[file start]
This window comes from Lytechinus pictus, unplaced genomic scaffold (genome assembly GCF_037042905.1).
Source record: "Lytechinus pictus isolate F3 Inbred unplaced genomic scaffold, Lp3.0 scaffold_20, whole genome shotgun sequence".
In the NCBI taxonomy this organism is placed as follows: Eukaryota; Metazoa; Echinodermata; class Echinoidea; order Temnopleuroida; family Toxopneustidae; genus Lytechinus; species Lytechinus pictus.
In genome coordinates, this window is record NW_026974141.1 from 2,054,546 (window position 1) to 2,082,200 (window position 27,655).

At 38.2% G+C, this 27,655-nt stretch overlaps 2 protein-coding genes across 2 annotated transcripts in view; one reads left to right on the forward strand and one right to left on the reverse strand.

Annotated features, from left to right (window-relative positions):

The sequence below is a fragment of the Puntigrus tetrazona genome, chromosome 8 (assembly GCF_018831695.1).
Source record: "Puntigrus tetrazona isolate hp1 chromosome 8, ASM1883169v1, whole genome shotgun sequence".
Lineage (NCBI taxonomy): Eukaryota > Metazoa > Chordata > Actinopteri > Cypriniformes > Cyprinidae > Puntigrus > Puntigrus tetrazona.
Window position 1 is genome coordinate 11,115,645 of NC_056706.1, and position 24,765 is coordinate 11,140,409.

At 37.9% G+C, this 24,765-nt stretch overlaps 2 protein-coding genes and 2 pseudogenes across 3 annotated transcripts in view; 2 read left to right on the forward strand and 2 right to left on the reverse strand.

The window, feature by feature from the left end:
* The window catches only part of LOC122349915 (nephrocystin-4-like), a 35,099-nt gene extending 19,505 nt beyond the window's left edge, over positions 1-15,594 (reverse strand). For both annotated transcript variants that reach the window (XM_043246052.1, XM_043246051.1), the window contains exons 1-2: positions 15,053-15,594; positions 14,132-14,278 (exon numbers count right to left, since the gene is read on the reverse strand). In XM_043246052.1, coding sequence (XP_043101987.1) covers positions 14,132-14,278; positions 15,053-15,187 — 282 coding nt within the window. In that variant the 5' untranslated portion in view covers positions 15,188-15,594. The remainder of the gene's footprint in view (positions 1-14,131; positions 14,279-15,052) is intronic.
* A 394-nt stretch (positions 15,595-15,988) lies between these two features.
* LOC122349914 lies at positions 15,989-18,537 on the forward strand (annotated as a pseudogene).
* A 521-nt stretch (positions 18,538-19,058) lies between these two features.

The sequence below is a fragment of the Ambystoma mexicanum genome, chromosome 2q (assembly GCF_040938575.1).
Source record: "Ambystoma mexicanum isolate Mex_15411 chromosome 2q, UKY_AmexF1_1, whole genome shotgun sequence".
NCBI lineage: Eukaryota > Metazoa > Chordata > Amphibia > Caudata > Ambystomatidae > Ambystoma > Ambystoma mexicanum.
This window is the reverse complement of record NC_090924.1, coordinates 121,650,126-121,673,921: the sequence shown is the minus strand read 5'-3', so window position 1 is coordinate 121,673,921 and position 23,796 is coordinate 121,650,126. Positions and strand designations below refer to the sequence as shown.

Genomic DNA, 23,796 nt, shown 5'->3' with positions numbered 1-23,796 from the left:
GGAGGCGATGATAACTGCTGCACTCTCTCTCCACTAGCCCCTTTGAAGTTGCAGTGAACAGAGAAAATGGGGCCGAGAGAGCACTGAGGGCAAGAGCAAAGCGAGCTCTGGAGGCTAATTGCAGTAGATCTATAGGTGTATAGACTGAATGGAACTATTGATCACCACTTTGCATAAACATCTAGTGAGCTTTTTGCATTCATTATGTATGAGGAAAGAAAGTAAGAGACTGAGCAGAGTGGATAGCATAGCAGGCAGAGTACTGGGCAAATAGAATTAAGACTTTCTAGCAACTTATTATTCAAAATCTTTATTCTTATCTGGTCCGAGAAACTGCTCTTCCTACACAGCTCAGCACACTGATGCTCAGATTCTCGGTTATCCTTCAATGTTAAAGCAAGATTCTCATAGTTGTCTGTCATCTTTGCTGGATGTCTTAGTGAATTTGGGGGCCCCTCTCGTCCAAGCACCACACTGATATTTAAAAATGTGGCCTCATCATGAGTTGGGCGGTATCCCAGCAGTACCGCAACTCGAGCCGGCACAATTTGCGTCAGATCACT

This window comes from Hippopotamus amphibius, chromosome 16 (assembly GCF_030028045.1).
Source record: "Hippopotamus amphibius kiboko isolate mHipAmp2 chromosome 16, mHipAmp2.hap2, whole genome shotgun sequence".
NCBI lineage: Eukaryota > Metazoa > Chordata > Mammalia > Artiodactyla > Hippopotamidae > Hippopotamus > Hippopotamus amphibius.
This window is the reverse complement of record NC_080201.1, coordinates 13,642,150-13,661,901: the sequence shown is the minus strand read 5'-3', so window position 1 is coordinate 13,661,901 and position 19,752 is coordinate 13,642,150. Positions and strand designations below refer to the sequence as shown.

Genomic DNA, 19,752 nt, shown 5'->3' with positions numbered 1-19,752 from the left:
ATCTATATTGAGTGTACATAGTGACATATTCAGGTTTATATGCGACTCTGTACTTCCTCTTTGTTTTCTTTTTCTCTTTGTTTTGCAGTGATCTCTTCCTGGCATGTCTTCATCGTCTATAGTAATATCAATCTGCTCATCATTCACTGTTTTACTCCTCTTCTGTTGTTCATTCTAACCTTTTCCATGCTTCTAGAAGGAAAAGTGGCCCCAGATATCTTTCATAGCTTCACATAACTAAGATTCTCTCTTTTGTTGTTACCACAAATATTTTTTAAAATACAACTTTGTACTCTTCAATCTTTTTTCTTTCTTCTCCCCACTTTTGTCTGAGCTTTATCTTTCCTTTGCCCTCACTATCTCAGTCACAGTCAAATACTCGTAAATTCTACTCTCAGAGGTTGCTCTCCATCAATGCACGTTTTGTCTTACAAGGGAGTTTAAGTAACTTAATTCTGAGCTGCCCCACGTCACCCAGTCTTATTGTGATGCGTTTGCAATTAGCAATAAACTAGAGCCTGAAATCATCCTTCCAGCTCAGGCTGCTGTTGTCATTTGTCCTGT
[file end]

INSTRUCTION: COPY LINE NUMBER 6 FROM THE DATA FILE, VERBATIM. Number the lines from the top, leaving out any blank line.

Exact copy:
Annotated features, from left to right (window-relative positions):